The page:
The LISA is actually extremely generous. You’re allowed to save up to £4,000 a year into one with the government adding in 25% of what you’ve saved up £1,000 a year. The government website explains in more detail here.

The GF and I figure if we tighten our belts properly (we haven’t really been given to thriftiness during Covid because, well, you only live once etc) we can each save around £330 a month into our LISAs – so around £3,960 each a year. Topping off the £40 difference at the end, we’ll have the full £4,000 which becomes £5,000 with the bonus.

In two years’ time, considering what we’ve started with, we should have around £26,250 before interest. Top it off a bit or wait a bit longer and we could even get to £30,000.

Which brings me to the next point…where to put the money?

As I said before, the market isn’t great at the moment for cash LISAs. The ‘best’ of the bunch is currently Moneybox which comes with a 1.11% rate on your cash, which is what we’ve chosen.

Built in is a 0.6% bonus which goes after 12 months, unfortunately, so we’ll have to see if there’s anything good on the market then and switch.

Mortgage misery

The mortgage market is a bit of a mess at the moment, especially if you’re a first-time buyer.

Before coronavirus came along you could pick up a mortgage with just a 5% deposit, although a lot of lenders pulled these deals as the economy began to tank. But now many lenders are asking for at least 20%.

Now, this is where our strategy becomes a bit of a gambit. We are essentially gambling that by 2023, some normality will have been restored, and we’ll be able to use our deposit as a 10% commitment on a loan. House prices in Devon are better than London, but if we can only get a 20% mortgage by then – £27,000 sadly (and absurdly) won’t get us very far. That being said there is evidence 10% LTV mortgages are making a comeback.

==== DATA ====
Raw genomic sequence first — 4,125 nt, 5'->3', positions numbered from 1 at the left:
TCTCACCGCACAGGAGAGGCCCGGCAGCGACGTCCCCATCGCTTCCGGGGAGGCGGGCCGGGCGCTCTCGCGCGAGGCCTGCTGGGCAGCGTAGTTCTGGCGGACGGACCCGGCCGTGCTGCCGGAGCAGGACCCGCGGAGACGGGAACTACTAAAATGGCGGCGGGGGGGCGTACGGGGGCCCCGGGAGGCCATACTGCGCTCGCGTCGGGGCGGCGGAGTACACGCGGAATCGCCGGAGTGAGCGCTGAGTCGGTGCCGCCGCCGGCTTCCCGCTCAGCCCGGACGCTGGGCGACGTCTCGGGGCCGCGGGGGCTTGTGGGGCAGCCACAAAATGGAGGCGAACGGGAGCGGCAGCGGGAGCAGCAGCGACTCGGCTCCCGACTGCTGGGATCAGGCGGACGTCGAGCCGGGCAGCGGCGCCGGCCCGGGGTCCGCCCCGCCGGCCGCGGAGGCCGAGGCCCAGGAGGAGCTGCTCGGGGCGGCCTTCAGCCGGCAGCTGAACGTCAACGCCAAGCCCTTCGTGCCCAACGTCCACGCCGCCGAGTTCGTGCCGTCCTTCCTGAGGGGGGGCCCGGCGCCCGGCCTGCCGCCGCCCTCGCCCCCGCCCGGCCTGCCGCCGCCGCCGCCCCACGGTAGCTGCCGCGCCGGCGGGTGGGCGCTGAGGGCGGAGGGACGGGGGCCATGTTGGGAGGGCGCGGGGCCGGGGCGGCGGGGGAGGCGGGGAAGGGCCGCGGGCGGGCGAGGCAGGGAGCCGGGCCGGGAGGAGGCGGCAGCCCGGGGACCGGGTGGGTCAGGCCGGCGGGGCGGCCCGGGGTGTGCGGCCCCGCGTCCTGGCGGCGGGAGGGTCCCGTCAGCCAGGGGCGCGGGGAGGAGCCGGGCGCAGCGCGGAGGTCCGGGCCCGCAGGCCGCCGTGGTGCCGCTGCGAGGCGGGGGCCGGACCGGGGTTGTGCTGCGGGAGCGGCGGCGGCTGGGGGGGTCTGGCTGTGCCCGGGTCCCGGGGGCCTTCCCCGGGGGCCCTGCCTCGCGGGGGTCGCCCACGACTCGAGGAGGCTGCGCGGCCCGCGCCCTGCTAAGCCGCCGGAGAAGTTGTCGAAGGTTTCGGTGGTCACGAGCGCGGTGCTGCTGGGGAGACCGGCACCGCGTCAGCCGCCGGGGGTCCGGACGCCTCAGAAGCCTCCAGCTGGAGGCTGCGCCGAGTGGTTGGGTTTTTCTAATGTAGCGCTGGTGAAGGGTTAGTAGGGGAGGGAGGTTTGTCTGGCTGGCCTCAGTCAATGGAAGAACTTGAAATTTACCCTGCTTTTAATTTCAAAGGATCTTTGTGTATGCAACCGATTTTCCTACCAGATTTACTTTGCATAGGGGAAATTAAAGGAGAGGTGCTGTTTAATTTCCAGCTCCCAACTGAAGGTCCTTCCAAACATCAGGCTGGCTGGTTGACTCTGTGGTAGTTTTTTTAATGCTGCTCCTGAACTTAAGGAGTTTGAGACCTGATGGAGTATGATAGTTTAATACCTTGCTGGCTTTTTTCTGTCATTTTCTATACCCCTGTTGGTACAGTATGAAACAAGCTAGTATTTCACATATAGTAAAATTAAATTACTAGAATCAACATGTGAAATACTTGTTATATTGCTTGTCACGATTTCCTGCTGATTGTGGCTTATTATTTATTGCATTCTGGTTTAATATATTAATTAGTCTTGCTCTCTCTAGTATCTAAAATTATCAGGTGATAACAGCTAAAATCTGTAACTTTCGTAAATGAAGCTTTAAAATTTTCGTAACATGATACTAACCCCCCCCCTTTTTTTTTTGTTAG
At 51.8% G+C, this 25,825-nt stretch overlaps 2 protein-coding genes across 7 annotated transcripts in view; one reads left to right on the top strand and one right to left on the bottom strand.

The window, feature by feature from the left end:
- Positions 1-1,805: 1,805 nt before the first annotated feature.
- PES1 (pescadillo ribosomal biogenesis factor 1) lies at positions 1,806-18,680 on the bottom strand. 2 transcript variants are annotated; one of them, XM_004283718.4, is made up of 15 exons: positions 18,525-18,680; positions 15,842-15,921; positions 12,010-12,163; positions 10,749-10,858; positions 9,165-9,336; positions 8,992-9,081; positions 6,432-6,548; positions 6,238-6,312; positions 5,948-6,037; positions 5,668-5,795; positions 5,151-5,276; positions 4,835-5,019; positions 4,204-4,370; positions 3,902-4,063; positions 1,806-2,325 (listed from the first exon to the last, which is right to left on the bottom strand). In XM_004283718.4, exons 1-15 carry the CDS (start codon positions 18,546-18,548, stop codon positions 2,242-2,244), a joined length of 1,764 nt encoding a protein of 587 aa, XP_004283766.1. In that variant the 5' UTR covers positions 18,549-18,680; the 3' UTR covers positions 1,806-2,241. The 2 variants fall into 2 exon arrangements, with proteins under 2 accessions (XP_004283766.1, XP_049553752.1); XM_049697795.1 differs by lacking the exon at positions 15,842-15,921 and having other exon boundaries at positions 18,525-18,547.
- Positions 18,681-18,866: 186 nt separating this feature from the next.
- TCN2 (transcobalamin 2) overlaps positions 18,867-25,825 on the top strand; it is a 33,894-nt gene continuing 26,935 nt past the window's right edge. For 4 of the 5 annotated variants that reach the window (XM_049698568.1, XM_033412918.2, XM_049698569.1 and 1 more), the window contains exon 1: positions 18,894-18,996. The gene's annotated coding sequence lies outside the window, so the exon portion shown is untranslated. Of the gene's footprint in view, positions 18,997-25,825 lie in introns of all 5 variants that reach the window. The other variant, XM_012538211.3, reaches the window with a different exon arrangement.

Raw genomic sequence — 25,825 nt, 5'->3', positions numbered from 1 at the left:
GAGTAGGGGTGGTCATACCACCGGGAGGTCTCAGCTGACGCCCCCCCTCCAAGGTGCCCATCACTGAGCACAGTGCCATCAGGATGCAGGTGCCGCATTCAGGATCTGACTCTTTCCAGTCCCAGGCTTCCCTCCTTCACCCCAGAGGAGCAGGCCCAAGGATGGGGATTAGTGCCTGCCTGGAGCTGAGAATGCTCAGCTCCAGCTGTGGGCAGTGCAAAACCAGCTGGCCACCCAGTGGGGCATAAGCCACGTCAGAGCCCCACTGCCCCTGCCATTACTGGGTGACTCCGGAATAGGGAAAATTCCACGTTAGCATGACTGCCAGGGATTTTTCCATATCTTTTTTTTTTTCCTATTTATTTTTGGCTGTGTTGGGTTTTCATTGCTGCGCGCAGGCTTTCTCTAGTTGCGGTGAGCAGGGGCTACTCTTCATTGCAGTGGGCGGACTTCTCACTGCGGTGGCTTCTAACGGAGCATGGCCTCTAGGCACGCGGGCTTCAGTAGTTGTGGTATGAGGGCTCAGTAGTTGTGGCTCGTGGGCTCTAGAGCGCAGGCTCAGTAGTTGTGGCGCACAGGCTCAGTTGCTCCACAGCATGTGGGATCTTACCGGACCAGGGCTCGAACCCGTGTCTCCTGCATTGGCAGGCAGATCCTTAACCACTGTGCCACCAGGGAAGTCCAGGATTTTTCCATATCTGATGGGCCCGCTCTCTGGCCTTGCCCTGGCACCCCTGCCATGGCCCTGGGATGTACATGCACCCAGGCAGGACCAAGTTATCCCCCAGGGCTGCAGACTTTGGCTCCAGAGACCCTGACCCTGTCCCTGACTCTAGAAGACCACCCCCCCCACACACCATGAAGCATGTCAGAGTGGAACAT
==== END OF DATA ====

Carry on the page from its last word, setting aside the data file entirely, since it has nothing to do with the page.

But at the moment I take the view this isn’t our fault. If in that time what we have isn’t enough, we’ll re-evaluate. The issue of deposits is one that predates the pandemic and is structural to the housing market.

If we can’t get on the ladder after that time, then it’ll be an issue with the lenders and the way the government tends to the market. Until then though, it’s up to us to prove we’re disciplined and driven to meet our savings goals.

There’s no doubt the two of us are in a fortunate position, with secure flexible employment during what is a crazy time in the world. But despite starting from a low savings base, hopefully that dream of homeownership will become a reality sooner than I ever thought possible, thanks to a bit of careful planning and a bit of parsimony.

Edmund Greaves


Edmund Greaves is editor of Mouthy Money. Formerly deputy editor of Moneywise magazine, he has worked in journalism for over a decade in politics, travel and now money.